Since 1960, atmospheric levels of carbon dioxide have increased from 310 parts per million (ppm) to 390 ppm. Human activities, it is believed, have caused CO2 concentration in the atmosphere to increase by one third since the beginning of the industrial revolution. Current studies show that humans release at least 100 times more CO2 into the atmosphere than do volcanoes.

The earth's average temperature has increased by about 1 degree Fahrenheit since 1905. It is unclear how much of the warming can be attributed to other causes, such as solar activity or climatic cycles. Recent research into the variability of solar radiation indicates that the sun may be a larger contributor than previously thought.

It is possible that all of the warming could be from non-human origin, but the probability of this is very low, because the present trend of greenhouse gas concentration in the atmosphere is a historical anomaly.



Read the "Global Warming Basics" series:

Comments

  1. Congrats Frank,

    I would only add that your suggestion that global warming "requires massive state intervention to correct before it's too late," might be a bit hyperbolic.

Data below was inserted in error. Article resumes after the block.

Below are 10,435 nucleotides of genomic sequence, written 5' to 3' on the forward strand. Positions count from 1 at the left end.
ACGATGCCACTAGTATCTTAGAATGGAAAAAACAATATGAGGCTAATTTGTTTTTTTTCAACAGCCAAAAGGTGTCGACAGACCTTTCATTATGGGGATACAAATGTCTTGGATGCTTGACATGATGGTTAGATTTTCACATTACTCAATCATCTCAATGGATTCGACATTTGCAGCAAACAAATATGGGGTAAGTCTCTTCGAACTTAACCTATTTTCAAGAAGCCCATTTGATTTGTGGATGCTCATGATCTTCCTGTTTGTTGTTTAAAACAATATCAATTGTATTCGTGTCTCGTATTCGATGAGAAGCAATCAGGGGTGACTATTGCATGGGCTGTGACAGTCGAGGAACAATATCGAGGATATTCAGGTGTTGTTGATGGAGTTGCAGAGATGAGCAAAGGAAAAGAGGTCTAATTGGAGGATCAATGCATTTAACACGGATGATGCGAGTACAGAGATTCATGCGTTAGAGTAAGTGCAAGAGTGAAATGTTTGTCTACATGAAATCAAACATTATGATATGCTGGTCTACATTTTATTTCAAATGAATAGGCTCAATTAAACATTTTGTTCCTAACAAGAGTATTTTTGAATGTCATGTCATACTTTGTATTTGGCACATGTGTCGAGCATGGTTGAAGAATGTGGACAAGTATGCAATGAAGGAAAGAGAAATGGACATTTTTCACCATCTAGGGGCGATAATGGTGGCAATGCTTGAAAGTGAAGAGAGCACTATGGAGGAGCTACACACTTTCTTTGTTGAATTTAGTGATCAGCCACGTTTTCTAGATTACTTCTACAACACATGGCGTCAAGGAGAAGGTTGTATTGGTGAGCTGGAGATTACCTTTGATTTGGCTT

Truth is, the value of tax payer subsidies to oil and gas companies is still far higher than those being offered for renewables by and quantitative metric.

    Lets be sure and watch how California's new Cap and Trade market works.

    ReplyDelete
  2. Frank, great post!

    "In science it often happens that scientists say, 'You know that's a really good argument; my position is mistaken,' and then they actually change their minds and you never hear that old view from them again. They really do it. It doesn't happen as often as it should, because scientists are human and change is sometimes painful. But it happens every day. I cannot recall the last time something like that happened in politics or religion." [Carl Sagan, 1987 CSICOP keynote address]

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  3. "Those on the left see global warming...as a repudiation of free enterprise"

    I think this assumption is responsible for a lot of the disruptive emotion in the debate, and it is unnecessary because the assumption is not true. Many understand that global warming is due to a lack of competitive markets, in that the costs of fossil fuels have been externalized and customers do not have full information about the impacts of their choices.

    Rep. Bob Inglis (R-SC) does a great job of explaining that addressing climate change does not mean abandoning free enterprise, but means making the market price of fossil fuels match their true cost.

    ReplyDelete